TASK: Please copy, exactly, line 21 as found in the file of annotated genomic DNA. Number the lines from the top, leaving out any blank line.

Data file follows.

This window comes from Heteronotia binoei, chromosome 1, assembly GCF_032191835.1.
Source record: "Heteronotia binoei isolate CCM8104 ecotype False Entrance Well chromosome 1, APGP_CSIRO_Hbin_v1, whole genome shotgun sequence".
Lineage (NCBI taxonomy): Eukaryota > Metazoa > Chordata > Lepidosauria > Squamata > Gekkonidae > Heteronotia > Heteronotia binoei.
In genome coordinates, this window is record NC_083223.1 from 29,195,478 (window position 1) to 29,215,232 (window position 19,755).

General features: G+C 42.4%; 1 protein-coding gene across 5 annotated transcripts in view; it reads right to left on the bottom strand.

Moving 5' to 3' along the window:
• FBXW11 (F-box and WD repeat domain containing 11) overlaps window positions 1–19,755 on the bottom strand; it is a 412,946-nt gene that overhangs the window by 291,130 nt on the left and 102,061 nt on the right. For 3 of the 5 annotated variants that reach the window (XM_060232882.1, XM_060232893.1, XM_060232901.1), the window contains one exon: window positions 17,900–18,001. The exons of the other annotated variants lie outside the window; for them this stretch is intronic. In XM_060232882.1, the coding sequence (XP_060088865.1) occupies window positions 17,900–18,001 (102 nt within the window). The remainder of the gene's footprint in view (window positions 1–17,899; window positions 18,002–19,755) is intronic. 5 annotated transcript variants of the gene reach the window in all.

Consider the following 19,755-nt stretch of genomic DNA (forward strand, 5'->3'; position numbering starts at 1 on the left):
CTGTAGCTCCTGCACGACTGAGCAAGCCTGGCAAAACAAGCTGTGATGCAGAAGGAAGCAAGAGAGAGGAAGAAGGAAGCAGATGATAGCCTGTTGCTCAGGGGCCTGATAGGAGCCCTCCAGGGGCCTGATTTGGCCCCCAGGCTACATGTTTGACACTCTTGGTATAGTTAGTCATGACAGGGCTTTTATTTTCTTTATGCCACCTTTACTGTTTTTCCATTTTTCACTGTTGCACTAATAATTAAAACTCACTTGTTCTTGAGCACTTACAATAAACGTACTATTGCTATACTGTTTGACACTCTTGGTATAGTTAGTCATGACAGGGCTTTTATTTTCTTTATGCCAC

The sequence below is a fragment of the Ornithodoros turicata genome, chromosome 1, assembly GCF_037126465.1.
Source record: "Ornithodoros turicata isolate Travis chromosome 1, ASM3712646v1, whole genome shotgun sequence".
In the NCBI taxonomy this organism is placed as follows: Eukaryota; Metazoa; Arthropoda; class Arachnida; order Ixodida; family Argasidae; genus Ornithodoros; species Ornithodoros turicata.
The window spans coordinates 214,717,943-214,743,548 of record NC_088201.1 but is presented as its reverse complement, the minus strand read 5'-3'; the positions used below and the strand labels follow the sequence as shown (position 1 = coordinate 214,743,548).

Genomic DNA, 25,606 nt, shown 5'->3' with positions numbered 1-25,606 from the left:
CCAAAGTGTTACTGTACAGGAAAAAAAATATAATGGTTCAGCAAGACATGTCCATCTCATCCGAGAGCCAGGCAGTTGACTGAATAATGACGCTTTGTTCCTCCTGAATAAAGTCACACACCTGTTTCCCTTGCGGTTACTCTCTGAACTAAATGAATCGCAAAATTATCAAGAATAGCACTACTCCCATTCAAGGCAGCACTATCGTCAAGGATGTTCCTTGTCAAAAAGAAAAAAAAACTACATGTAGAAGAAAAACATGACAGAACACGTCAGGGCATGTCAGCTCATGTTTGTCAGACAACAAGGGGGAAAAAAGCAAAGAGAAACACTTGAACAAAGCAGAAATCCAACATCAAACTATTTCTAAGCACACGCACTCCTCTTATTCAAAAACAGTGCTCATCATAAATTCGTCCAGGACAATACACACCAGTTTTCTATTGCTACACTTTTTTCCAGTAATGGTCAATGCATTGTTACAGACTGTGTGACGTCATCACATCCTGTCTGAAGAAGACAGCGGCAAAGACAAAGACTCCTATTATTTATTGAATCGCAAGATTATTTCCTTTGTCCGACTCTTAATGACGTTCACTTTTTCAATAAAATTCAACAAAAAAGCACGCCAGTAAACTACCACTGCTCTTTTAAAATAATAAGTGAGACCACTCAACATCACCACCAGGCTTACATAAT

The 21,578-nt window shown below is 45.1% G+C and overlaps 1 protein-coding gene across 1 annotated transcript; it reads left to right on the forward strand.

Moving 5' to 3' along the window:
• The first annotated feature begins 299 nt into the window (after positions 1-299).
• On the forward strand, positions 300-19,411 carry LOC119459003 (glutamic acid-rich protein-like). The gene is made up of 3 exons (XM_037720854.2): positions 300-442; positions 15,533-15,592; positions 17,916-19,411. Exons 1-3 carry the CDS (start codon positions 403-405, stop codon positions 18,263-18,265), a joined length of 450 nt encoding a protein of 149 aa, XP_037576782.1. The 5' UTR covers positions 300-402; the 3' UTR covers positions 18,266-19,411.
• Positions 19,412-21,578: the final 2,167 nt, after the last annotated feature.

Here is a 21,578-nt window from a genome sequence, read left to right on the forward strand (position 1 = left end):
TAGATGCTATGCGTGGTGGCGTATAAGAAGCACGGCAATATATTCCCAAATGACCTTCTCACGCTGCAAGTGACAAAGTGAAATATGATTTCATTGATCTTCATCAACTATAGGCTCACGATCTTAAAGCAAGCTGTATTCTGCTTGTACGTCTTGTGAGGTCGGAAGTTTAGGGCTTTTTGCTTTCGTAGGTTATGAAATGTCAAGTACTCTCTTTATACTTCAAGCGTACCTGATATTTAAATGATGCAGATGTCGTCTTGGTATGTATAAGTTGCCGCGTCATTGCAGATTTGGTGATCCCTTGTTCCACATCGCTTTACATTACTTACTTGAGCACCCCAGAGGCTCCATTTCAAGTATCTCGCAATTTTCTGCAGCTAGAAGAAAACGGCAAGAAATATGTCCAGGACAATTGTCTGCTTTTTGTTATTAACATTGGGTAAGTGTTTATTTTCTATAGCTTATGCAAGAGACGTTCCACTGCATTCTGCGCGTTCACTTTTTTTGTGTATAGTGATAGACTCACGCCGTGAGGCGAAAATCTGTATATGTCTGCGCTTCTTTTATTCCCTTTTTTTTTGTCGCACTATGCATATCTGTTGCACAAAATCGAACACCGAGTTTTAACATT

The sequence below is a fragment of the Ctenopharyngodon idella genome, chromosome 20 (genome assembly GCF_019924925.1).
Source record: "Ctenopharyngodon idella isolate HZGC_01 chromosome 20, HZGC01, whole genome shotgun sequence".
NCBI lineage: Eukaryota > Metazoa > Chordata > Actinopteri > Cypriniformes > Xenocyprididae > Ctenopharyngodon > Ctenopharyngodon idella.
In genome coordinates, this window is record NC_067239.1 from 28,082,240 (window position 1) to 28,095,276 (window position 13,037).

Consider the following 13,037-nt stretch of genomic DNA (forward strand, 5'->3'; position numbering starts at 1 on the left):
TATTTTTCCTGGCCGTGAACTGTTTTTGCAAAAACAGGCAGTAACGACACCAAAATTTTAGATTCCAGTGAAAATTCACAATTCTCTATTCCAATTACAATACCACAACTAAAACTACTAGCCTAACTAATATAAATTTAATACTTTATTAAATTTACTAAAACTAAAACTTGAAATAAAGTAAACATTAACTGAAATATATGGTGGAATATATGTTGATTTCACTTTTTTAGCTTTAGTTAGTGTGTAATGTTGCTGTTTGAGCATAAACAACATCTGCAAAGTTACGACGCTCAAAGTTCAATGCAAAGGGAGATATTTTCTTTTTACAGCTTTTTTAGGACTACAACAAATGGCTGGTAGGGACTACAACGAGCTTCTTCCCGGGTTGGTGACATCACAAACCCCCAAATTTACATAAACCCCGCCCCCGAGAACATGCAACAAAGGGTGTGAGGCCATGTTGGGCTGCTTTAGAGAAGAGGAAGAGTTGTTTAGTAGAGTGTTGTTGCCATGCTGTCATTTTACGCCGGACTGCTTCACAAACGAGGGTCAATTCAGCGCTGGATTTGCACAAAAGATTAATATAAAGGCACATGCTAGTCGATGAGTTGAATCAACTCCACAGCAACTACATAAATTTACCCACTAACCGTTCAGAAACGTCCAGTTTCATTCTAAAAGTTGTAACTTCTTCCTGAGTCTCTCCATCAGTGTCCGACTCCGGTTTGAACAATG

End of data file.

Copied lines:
Here is a 21,578-nt window from a genome sequence, read left to right on the forward strand (position 1 = left end):